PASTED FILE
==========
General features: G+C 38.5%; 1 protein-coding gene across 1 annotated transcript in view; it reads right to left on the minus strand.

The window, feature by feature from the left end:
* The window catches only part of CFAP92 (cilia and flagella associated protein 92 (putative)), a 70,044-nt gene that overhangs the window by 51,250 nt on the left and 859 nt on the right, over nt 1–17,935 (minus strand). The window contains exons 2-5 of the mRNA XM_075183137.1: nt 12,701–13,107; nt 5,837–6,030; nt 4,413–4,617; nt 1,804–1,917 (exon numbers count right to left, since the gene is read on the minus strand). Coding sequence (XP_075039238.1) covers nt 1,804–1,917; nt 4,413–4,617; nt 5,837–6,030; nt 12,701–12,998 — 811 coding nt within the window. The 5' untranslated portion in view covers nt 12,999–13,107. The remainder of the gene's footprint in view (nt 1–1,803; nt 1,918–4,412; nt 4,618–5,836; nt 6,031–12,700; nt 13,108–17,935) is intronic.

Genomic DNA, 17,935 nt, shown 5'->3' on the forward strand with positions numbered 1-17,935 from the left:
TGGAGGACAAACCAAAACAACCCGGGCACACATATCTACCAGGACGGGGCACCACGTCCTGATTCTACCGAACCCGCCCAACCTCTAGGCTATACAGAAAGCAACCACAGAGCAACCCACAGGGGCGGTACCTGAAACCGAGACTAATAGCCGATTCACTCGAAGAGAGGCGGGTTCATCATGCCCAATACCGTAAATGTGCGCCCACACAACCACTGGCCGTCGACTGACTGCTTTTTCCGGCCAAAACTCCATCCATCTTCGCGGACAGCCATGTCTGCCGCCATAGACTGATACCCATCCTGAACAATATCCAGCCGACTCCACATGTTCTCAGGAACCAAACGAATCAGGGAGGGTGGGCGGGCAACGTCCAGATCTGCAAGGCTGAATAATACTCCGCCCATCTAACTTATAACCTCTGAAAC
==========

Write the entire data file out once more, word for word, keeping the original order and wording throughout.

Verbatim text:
General features: G+C 38.5%; 1 protein-coding gene across 1 annotated transcript in view; it reads right to left on the minus strand.

The window, feature by feature from the left end:
* The window catches only part of CFAP92 (cilia and flagella associated protein 92 (putative)), a 70,044-nt gene that overhangs the window by 51,250 nt on the left and 859 nt on the right, over nt 1–17,935 (minus strand). The window contains exons 2-5 of the mRNA XM_075183137.1: nt 12,701–13,107; nt 5,837–6,030; nt 4,413–4,617; nt 1,804–1,917 (exon numbers count right to left, since the gene is read on the minus strand). Coding sequence (XP_075039238.1) covers nt 1,804–1,917; nt 4,413–4,617; nt 5,837–6,030; nt 12,701–12,998 — 811 coding nt within the window. The 5' untranslated portion in view covers nt 12,999–13,107. The remainder of the gene's footprint in view (nt 1–1,803; nt 1,918–4,412; nt 4,618–5,836; nt 6,031–12,700; nt 13,108–17,935) is intronic.

Genomic DNA, 17,935 nt, shown 5'->3' on the forward strand with positions numbered 1-17,935 from the left:
TGGAGGACAAACCAAAACAACCCGGGCACACATATCTACCAGGACGGGGCACCACGTCCTGATTCTACCGAACCCGCCCAACCTCTAGGCTATACAGAAAGCAACCACAGAGCAACCCACAGGGGCGGTACCTGAAACCGAGACTAATAGCCGATTCACTCGAAGAGAGGCGGGTTCATCATGCCCAATACCGTAAATGTGCGCCCACACAACCACTGGCCGTCGACTGACTGCTTTTTCCGGCCAAAACTCCATCCATCTTCGCGGACAGCCATGTCTGCCGCCATAGACTGATACCCATCCTGAACAATATCCAGCCGACTCCACATGTTCTCAGGAACCAAACGAATCAGGGAGGGTGGGCGGGCAACGTCCAGATCTGCAAGGCTGAATAATACTCCGCCCATCTAACTTATAACCTCTGAAAC